(Tribhuvanatha Das, 1952-2001)
By Ranchor Dasa
Tribhuvanatha Das, born in 1952 in Longford, Ireland, as Thomas Hegarty, was one of life's great individualists. All his life he stood out from the crowd. His charm and good humor contrasted with his sheer strength of character and fearless demeanor. Nothing was too much for him, and nothing dismayed him.
Misfortune dogged Tom's early life, much of it spent in and out of care homes in Ireland, which left him only semi-literate. By the age of sixteen he had arrived in London with his elder brother in search of adventure and drawn to Eastern mysticism. Almost at once he met Hare Krishna devotees and visited their London temple. He spent the day helping out, and when night fell and the community went to bed, he found himself back on the street. When the lights came on at 4:00 A.M. the next morning, Tom was waiting outside the front door to be re-admitted. He had slept that first night of his new Krishna life in a park near the temple. That was to be typical of his abiding sense of renunciation and dedication. That very day he was accepted into the community, and he at once threw his boundless energy into his new vocation.
By the time I joined the temple six months later, Tribhuvanatha was the mainstay of the temple workforce. If anything needed doing, he did it, and if any of us needed an example of what it meant to be fully absorbed in the service of Krishna, we had only to look to him. He was particularly good at giving out encouragement. Irrepressibly cheerful and always able to look on the positive side, he had the knack of putting across the philosophy of Krishna consciousness in a way that was memorable and practical, and totally sincere, despite his lack of formal education.
One day, shortly after I moved in, we were invited to the London School of Economics to make a presentation on Krishna consciousness. The LSE was a well-known melting pot of radical politics, and the students there were a tough audience. After we had chanted, Tribhuvanatha's talk held a large group spell-bound well beyond their lunch-hour, entertaining and instructing them in equal measure.
Tribhuvanatha's greatest love was to chant Hare Krishna on the street and play the drum. He would chant for hours, belting out the maha-mantra and pounding the drum as if his life depended on it, which in his mind it surely did. Anyone who saw him in full flow would be moved by his deep outpouring of devotion. Many days he would be worn out from long hours of work and too little sleep, but he would go out on the street, morning and afternoon, dragging us behind him. Seeing his example was enough to make us want to raise our own efforts. He showed us what was possible.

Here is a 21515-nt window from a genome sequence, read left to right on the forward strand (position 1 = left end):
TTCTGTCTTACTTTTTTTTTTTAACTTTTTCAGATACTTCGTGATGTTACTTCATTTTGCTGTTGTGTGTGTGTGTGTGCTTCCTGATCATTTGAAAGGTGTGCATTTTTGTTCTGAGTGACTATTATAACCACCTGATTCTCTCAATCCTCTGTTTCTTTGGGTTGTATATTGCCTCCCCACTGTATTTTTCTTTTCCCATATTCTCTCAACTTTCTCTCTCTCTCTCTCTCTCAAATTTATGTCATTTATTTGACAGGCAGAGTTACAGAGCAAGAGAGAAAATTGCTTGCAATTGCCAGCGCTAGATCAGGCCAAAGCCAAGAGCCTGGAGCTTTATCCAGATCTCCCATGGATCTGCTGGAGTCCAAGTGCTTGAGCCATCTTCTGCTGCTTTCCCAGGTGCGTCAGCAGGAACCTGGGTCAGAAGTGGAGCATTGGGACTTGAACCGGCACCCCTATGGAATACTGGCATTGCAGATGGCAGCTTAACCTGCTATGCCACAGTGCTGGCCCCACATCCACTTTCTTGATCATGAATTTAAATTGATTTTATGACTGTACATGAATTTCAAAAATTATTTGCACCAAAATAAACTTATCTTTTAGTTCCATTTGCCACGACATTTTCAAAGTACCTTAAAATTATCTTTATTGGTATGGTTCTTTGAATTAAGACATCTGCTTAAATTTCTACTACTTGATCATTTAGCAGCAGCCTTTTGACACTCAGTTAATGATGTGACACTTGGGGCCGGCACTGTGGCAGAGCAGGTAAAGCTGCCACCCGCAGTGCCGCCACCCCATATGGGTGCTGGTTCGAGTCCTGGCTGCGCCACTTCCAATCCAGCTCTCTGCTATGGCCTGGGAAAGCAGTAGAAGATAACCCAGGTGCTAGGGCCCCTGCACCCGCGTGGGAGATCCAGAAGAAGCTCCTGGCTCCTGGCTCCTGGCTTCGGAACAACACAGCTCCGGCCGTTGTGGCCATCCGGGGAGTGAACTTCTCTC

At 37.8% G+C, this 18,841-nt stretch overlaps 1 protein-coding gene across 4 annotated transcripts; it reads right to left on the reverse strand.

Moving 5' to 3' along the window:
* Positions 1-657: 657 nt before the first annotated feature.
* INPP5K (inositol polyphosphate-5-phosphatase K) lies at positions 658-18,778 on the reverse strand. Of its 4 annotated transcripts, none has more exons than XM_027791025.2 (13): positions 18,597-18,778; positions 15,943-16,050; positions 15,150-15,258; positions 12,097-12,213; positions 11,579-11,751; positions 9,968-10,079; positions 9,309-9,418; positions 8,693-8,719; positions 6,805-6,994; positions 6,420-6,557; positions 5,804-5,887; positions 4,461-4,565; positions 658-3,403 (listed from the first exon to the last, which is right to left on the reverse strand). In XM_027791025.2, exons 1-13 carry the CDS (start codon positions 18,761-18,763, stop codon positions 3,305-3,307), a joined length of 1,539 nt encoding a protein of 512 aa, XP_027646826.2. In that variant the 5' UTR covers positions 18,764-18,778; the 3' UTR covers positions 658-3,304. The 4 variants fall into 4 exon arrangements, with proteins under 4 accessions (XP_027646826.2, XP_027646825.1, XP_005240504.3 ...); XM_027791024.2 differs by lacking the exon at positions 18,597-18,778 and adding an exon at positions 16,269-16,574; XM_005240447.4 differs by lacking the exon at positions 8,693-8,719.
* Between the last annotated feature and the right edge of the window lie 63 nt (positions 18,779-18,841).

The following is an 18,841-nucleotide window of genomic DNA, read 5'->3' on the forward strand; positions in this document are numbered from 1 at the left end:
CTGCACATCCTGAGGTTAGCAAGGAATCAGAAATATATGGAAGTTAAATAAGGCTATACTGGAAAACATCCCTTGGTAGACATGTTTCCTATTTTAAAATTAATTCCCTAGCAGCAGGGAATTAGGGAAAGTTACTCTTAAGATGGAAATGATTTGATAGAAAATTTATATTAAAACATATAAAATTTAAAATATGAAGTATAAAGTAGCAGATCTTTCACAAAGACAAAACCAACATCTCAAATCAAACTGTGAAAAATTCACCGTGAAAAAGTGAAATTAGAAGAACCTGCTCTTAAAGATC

Gratitude for Guru's Grace
A key to Tribhuvanatha's unflagging energy was his love for his spiritual master, Srila Prabhupada. He considered that his guru's grace had saved him from disaster, and so his obedience to Prabhupada was unconditional.
When I first joined the temple I often used to hear Tribhuvanatha begin, "Prabhupada says." and then quote a suitable saying for the occasion. I asked him when he had heard all these things from Prabhupada. He was surprised.
"I haven't met Prabhupada yet," he replied, "but I've read all these things in his books."
We all read the same books, but with him, Prabhupada came to life.
The following summer, in 1971, Prabhupada came to London, and most of us met him for the first time. Tribhuvanatha was selected to give him a garland at the airport. In the weeks that followed, and in subsequent years whenever Prabhupada came, I saw he always had eyes especially for Tribhuvanatha. I wasn't the only one to notice this. We all knew that Prabhupada had special affection for Tribhuvanatha.
In 1973, on Prabhupada's first visit to Bhaktivedanta Manor, we were chanting Hare Krishna at the end of his Bhagavad-gita lecture. Prabhupada looked grave. Soon Tribhuvanatha stood up right in front of Prabhupada, playing a mrdanga drum, dancing his unique flat-footed dance, his back straight and erect like a trained actor, his weight back on his heels, and his feet beating the ground, while his head nodded up and down. His eyes met Prabhupada's, and suddenly they were both laughing with each other in perfect harmony.
In the years that followed I seldom saw Tribhuvanatha. Prabhupada called him to India to help lay the foundations for ISKCON's temples there, and after that he just kept traveling and preaching. But I will always remember him as he was on that day in 1973: laughing for sheer joy before his beloved spiritual master.